Never change your password ? Not sure I would agree to Glenn

I am referring to this article from Glenn, it is a good topic to have a heathy debate.

My personal view is that changing the password regularly has overall benefits and I cannot see any harm in doing so, provided that one is using a good system or password manager to manage it.

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Disagree. If you have a secure, unique password, there’s no point in changing it, and it’s a waste of time.

Unless you can offer something more concrete than “overall benefits” I’d say that’s a pretty weak argument, and “Well, there’s no harm…” isn’t much stronger. There’s no harm in singing the national anthem every time you go to the bathroom, but I won’t be doing that either :slight_smile:

If nothing else, it takes time and attention away from other things you could be doing, or simply idly enjoying life rather than doing something that doesn’t need to be done.

Now I’ll be going back to sorting my ice cubes by density.



Which benefits?

(I can’t think of any)

I agree 100% with TJ. The only sane reason to changing a sufficiently-secure, unique password is to deal with a compromise, or if you believe that a given system is both sufficiently insecure and sufficiently important to you that you feel the need to make your password a “moving target”.

1Password will alert you to reported compromises. And ideally if a critical provider like your bank requires that you use a horribly-insecure password, you’d find a different bank. :slight_smile:

I knew a guy back in the day who used KeePassX (similar to 1Password for those who aren’t familiar) and bragged about how he manually changed a couple hundred passwords every month.

I have no idea why somebody would do that. Figure out how secure you can make your password, do that, and then leave it alone. There are so many better ways to spend your time.

TJ, ever consider getting a 3D scanner and a scale so that you can create a shortcut to automatically calculate the density of each cube? It makes sorting those ice cubes so much easier. :smiley:


I take the assumption if my password is hacked (especially one day quantum computing is feasible at commercial level) then I can change and increase the strength of my password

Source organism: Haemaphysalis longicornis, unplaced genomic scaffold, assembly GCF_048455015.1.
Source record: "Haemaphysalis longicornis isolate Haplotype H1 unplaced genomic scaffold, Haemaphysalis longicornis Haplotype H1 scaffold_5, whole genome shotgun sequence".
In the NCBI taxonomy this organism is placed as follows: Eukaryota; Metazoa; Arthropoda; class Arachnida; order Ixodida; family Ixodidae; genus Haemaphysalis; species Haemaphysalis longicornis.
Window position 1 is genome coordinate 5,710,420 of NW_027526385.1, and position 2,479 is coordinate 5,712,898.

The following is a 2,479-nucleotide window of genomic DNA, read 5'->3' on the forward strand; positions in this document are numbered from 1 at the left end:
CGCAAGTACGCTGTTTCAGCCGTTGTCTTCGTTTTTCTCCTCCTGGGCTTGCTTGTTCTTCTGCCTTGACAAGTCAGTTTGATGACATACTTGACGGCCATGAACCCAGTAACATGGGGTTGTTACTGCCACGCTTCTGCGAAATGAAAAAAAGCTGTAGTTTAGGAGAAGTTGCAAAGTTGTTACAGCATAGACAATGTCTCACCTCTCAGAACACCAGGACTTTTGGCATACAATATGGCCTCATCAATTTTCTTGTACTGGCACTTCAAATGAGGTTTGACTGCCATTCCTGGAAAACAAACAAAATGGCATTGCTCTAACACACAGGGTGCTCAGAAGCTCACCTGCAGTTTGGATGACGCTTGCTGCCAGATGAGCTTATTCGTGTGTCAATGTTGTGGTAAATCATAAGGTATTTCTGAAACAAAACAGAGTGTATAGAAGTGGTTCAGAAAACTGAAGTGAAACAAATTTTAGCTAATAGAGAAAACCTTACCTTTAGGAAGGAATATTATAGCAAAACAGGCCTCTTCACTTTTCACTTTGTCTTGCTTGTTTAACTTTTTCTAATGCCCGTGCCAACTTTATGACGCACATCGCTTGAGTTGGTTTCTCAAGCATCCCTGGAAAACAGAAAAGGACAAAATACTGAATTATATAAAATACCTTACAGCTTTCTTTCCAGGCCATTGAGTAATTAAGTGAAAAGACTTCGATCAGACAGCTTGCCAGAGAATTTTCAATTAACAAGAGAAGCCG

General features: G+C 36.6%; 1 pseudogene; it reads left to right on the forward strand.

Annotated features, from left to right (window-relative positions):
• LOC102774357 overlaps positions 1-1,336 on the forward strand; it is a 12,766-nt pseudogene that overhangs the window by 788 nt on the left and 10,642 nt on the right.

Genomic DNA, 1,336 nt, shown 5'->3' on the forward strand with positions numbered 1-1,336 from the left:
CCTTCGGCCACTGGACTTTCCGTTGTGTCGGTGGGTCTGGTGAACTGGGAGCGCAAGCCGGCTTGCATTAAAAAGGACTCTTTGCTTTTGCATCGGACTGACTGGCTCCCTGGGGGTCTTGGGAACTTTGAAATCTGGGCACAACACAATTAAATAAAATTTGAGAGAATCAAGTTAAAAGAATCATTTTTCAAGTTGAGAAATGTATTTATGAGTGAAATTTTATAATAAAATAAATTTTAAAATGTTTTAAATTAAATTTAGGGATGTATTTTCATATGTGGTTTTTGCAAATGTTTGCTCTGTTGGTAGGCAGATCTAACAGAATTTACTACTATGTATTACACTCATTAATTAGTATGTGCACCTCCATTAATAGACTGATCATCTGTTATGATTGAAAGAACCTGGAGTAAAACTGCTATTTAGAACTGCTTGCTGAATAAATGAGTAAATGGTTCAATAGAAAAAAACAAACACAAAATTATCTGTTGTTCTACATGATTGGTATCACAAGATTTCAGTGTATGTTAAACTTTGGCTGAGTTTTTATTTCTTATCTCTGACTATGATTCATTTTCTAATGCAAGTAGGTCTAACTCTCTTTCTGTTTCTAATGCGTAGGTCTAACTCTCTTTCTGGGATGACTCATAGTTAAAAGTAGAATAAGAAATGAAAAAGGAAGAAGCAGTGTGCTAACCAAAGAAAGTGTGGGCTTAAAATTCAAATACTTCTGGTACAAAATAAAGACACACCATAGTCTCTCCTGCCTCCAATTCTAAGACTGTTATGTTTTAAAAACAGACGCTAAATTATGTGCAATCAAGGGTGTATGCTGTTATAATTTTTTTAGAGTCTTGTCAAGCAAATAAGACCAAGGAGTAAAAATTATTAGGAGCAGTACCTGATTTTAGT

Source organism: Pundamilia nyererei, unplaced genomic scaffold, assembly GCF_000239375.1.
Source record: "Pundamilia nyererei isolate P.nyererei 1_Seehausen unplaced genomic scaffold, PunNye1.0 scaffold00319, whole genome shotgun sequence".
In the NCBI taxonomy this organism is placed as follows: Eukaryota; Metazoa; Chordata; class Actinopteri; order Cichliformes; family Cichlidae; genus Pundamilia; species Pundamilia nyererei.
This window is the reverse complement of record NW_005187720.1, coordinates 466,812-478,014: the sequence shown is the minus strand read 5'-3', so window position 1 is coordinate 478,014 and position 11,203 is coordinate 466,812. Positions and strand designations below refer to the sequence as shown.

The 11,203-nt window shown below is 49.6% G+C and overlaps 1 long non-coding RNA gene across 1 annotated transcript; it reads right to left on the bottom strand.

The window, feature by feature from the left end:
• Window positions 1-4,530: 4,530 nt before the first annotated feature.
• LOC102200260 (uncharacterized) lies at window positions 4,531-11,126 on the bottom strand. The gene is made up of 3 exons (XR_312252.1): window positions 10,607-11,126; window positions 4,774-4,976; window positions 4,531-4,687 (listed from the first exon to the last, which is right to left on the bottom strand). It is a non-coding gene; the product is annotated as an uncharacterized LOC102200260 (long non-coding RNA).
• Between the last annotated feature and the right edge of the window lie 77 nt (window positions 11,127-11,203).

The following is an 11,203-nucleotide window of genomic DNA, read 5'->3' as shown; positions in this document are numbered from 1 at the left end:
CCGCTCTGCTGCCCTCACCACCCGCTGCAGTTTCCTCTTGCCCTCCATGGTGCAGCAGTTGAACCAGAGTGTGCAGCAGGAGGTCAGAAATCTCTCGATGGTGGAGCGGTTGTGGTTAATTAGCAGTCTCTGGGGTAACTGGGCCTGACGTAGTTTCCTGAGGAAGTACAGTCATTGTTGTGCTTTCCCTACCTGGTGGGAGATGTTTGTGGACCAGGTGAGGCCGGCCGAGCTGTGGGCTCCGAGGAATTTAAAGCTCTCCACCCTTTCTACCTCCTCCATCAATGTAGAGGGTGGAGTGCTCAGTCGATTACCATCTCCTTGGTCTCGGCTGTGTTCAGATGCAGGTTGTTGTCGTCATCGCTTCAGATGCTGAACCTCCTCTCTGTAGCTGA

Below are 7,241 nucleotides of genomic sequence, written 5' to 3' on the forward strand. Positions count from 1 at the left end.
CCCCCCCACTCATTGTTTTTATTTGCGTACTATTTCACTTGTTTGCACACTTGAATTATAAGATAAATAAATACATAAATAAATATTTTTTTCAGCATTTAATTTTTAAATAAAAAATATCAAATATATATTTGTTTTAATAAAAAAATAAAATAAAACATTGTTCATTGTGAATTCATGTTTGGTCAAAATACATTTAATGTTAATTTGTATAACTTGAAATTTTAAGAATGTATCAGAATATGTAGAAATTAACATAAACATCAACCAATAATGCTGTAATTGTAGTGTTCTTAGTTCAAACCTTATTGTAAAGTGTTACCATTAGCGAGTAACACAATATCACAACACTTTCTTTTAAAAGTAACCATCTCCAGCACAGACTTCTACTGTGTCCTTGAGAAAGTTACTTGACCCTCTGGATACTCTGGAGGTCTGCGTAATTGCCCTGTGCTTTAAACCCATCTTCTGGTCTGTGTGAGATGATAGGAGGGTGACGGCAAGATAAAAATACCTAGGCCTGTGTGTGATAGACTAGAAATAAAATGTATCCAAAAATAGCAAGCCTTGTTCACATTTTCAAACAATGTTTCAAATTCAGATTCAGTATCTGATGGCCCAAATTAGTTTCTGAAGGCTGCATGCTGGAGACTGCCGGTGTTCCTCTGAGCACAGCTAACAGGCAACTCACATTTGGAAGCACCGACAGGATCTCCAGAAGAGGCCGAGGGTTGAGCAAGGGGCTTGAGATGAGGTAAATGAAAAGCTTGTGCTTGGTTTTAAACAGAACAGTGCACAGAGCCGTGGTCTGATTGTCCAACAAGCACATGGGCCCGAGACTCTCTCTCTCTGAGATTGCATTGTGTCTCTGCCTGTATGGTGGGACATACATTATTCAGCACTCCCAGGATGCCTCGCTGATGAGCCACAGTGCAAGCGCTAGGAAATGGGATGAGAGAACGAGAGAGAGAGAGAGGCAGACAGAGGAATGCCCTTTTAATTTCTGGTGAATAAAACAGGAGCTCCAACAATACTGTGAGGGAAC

how many times in history that we were only told about the breaches many weeks or even months after the incidents

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not related to changing password debate , at least this incident was made known very quickly

the latest incident regarding Nvidia, 71000 employees creditantials were leaked

I do not think this is a good anology as the benefit versus effort equation is very different

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Except they weren’t. Hashes were leaked, which isn’t at all the same thing. A sufficiently-strong password stored someplace like 1Password will be largely immune to a hash attack, unless they want to throw the proverbial “kitchen sink” at your password. And that would be ONE password, not 71,000.

This is really the core of the discussion.

There are three primary ways for a hacker to compromise your password.

The first is for the password to be stored in cleartext somewhere. Banks, credit card companies, etc. aren’t doing that.

The second is for them to run brute-forcing against a hashset. Brute-forcing yields COMMON passwords in real-time, not 50-character 1Password passwords that use uppercase/lowercase letters, numbers, and symbols.

The third is for them to hack the code of the site / organization such that they capture passwords as they’re being entered.

In the first “cleartext” scenario, the breach is inevitable, and will be limited to one site as long as you’re using unique passwords. Employees at the site can already steal your freshly-changed password whenever they feel like it.

In the second scenario, the likelihood of your password being compromised is pretty much zero. Nobody is putting in that much effort for your password, and again - that’s all that effort for YOUR password. Not for a list of 70,000 passwords.